The Federal Communications Commission yesterday voted to impose a 30 percent limit on the market share of subscribers served by video providers, in what Chairman Kevin J. Martin called an effort to “promote competition and the diversity of voices.”
Mr. Martin, a Republican, approved the measure along with the media-regulating agency’s two Democrats, Michael J. Copps and Jonathan S. Adelstein. The majority said the cap is necessary to ensure the viability of new video providers entering the market.
Under the 1992 Cable Act, Congress instructed the agency to draft “reasonable limits” on cable ownership as long as those rules “reflect the dynamic nature of the communications marketplace.” In the late 1990s, the commission established a 30 percent ownership cap that was invalidated by the D.C. Circuit Court, which said the agency failed to provide enough justification for it.
Mr. Martin’s Republican colleagues, Deborah Taylor Tate and Robert M. McDowell, who earlier voted with him to roll back limits on media ownership, said yesterday’s rule is too similar to the old one and will not pass judicial muster.
Comcast Corp., the country’s largest video provider with a 27 percent share of subscribers, called the rule “perverse.”
“The record simply does not support the divided commission vote to impose the same ownership cap that the D.C. Circuit ruled unconstitutional over six years ago, when there was a lot less competition in the video marketplace,” said David L. Cohen, an executive vice president at Comcast.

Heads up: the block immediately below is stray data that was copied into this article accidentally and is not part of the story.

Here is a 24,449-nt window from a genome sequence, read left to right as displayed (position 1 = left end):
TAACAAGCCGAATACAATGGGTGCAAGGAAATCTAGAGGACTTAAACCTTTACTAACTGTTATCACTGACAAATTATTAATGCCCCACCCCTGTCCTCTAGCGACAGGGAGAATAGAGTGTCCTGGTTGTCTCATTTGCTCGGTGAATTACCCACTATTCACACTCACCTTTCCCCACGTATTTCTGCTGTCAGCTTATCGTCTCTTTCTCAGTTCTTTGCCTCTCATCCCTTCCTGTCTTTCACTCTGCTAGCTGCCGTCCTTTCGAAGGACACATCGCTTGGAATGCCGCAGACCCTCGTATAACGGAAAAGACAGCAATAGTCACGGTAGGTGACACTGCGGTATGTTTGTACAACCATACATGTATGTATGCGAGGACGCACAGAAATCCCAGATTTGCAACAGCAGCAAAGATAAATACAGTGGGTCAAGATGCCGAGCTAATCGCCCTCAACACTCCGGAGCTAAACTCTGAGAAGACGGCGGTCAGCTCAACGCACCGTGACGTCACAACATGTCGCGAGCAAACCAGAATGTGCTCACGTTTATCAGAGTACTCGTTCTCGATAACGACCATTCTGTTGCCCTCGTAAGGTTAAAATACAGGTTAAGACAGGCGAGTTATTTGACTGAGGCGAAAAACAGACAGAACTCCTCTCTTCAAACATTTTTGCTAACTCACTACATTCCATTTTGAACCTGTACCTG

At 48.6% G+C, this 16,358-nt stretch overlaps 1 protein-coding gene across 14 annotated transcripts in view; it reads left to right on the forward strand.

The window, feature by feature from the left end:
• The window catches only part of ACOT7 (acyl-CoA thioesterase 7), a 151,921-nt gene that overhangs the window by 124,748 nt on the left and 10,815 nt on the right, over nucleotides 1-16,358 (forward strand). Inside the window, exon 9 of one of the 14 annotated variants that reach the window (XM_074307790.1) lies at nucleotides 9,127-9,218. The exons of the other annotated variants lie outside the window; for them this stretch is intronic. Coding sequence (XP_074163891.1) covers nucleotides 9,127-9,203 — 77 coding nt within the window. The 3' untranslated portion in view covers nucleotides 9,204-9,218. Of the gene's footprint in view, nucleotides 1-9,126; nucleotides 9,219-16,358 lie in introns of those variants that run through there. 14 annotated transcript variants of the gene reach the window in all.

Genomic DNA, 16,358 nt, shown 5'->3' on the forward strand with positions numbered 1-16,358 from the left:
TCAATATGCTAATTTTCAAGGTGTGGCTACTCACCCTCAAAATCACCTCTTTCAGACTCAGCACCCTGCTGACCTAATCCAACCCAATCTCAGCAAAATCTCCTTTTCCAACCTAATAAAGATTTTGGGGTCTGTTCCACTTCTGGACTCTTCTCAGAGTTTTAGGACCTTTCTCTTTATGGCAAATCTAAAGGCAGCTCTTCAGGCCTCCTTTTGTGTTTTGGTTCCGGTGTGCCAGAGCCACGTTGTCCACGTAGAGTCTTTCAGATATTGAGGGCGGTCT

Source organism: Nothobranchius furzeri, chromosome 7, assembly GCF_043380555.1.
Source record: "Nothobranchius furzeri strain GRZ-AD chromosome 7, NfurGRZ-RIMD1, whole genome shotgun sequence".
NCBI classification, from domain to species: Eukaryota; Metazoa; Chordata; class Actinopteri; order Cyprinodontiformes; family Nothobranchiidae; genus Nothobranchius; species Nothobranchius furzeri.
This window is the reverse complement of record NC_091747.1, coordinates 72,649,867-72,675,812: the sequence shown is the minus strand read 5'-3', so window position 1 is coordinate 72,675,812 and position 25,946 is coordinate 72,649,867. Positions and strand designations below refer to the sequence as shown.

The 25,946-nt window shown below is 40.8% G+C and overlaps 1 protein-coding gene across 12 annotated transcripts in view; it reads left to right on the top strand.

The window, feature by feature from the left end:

Kyle McSlarrow, president of the National Cable & Telecommunications Association, likewise said increased competition among satellite, telephone and cable companies does not support an ownership cap.
Do Not Call
Millions of Americans likely will be saved bothersome phone calls during dinner next summer, now that the Senate has joined the House in approving a bill that would make phone numbers on the Do Not Call registry permanent.
Numbers on the list were scheduled to begin expiring in June, five years after it was established, but the Federal Trade Commission said it will hold off pending final approval of the Do Not Call Improvement Act of 2007. The legislation prevents the FTC, which controls the list, from removing a number unless a consumer requests it.
More than 145 million phone numbers have been added to the registry since its creation. Consumers can access the registry at Donotcall.gov.
Holidays at the FCC
Commissioners on both sides of the aisle at yesterday’s contentious FCC meeting invoked the spirit of the season in their statements.
• Mr. Copps, on the relaxation of newspaper/broadcast cross-ownership: “We generously ask big media to sit on Santa’s knee, tell us what it wants for Christmas, and then push through whatever wishes are politically and practically feasible. … Just another big, shiny present for the favored few who already hold an FCC license — and a lump of coal for the rest of us. Happy holidays.”
• Mr. McDowell, on the 30 percent cable-ownership cap: “This order will be overturned by the D.C. Circuit. Even Ebeneezer Scrooge would pry a few coins from his miserly hands to place that bet.”